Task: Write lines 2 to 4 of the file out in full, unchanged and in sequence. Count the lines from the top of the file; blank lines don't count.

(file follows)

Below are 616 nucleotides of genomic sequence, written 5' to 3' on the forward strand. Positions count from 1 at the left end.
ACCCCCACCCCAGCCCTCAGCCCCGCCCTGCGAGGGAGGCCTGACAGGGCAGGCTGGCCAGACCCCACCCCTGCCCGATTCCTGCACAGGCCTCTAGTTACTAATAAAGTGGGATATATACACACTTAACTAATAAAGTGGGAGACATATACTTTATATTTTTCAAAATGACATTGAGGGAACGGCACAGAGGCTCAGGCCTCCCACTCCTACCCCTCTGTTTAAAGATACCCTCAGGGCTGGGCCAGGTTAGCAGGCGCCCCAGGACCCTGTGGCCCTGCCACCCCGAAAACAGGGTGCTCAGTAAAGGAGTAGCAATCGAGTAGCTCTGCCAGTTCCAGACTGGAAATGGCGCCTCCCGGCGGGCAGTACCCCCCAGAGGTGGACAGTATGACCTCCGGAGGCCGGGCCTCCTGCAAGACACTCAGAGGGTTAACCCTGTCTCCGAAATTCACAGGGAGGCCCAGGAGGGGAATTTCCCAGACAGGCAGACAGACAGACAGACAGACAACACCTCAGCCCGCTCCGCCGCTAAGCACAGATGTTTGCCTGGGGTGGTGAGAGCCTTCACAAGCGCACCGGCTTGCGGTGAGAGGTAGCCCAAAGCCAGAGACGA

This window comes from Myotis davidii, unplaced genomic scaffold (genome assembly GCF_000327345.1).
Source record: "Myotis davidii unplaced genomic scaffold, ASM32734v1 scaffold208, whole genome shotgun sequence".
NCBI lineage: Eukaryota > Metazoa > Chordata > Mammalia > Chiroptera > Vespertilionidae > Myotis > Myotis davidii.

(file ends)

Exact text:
ACCCCCACCCCAGCCCTCAGCCCCGCCCTGCGAGGGAGGCCTGACAGGGCAGGCTGGCCAGACCCCACCCCTGCCCGATTCCTGCACAGGCCTCTAGTTACTAATAAAGTGGGATATATACACACTTAACTAATAAAGTGGGAGACATATACTTTATATTTTTCAAAATGACATTGAGGGAACGGCACAGAGGCTCAGGCCTCCCACTCCTACCCCTCTGTTTAAAGATACCCTCAGGGCTGGGCCAGGTTAGCAGGCGCCCCAGGACCCTGTGGCCCTGCCACCCCGAAAACAGGGTGCTCAGTAAAGGAGTAGCAATCGAGTAGCTCTGCCAGTTCCAGACTGGAAATGGCGCCTCCCGGCGGGCAGTACCCCCCAGAGGTGGACAGTATGACCTCCGGAGGCCGGGCCTCCTGCAAGACACTCAGAGGGTTAACCCTGTCTCCGAAATTCACAGGGAGGCCCAGGAGGGGAATTTCCCAGACAGGCAGACAGACAGACAGACAGACAACACCTCAGCCCGCTCCGCCGCTAAGCACAGATGTTTGCCTGGGGTGGTGAGAGCCTTCACAAGCGCACCGGCTTGCGGTGAGAGGTAGCCCAAAGCCAGAGACGA

This window comes from Myotis davidii, unplaced genomic scaffold (genome assembly GCF_000327345.1).
Source record: "Myotis davidii unplaced genomic scaffold, ASM32734v1 scaffold208, whole genome shotgun sequence".